Finally, rekindle dedication to and sacrifice for Christ. As China develops economically, comfort, security, and stability begin to set in. Programs and strategies become increasingly sophisticated. There is a need to return to simplicity and rekindle the spirit of dedication and sacrifice. That is the most sustainable strategy in bringing the whole world to Christ!

Thanks to you Truth Tellers!

A few weeks ago I was discussing with my mother what I appreciated about the teaching style of a pastor friend of mine, which led to a discussion of how two people can say basically the same thing, but with one it’s just words, but the other there is life because there is depth behind the words.  To this my mother asked, pondering, “What do you think it is that causes that depth?”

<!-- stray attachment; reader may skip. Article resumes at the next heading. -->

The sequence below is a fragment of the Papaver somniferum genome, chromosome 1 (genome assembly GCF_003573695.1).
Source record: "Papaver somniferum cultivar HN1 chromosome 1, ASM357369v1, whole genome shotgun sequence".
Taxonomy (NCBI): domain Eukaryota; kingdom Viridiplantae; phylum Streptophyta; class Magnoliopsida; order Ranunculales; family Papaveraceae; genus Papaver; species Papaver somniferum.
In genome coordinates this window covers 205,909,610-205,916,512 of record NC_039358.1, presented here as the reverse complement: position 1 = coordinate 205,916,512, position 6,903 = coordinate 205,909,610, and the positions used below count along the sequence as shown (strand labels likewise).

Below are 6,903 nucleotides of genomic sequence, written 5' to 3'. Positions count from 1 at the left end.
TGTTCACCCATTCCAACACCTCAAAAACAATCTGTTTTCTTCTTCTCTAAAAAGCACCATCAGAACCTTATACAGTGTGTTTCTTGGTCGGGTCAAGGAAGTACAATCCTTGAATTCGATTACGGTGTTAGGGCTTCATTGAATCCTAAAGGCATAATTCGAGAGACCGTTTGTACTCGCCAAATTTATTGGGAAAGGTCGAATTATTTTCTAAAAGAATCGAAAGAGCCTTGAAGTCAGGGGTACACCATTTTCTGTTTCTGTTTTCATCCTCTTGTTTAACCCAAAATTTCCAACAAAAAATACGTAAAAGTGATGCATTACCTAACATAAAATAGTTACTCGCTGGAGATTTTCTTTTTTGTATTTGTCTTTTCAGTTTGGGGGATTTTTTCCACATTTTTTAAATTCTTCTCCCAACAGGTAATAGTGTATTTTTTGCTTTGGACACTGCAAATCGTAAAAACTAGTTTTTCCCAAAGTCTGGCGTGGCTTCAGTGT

I like my parents, because they both really make me think.

After considering for a moment, I replied, “I think it is suffering.  Not that the whole world doesn’t suffer, but some people allow the suffering to touch them and transform them.”

Another time recently, a friend wrote me an email to encourage me about something I was going through.  The words deeply encouraged me.  Why?  The brother wrote me from the experience of his own dark nights, and long and weary fight.  The words were so beautiful in their truth that I encouraged him to consider writing a book one day.

Or, I could also tell of the friend I spent a week with recently.  She is an absolute beautiful lady, a precious gem, but her life has taken her down a road that is currently causing her deep pain.  Her pain took me back to experiences I had nearly 20 years ago.  We spent the week together in both uproarious laughter and heart-wrenching tears.  Was this friend’s suffering a burden to me?  No.  It is an honor and a privilege to be allowed to enter another’s suffering.  To me such a place is like the Holy of Holies.  My life is richer for knowing such a woman.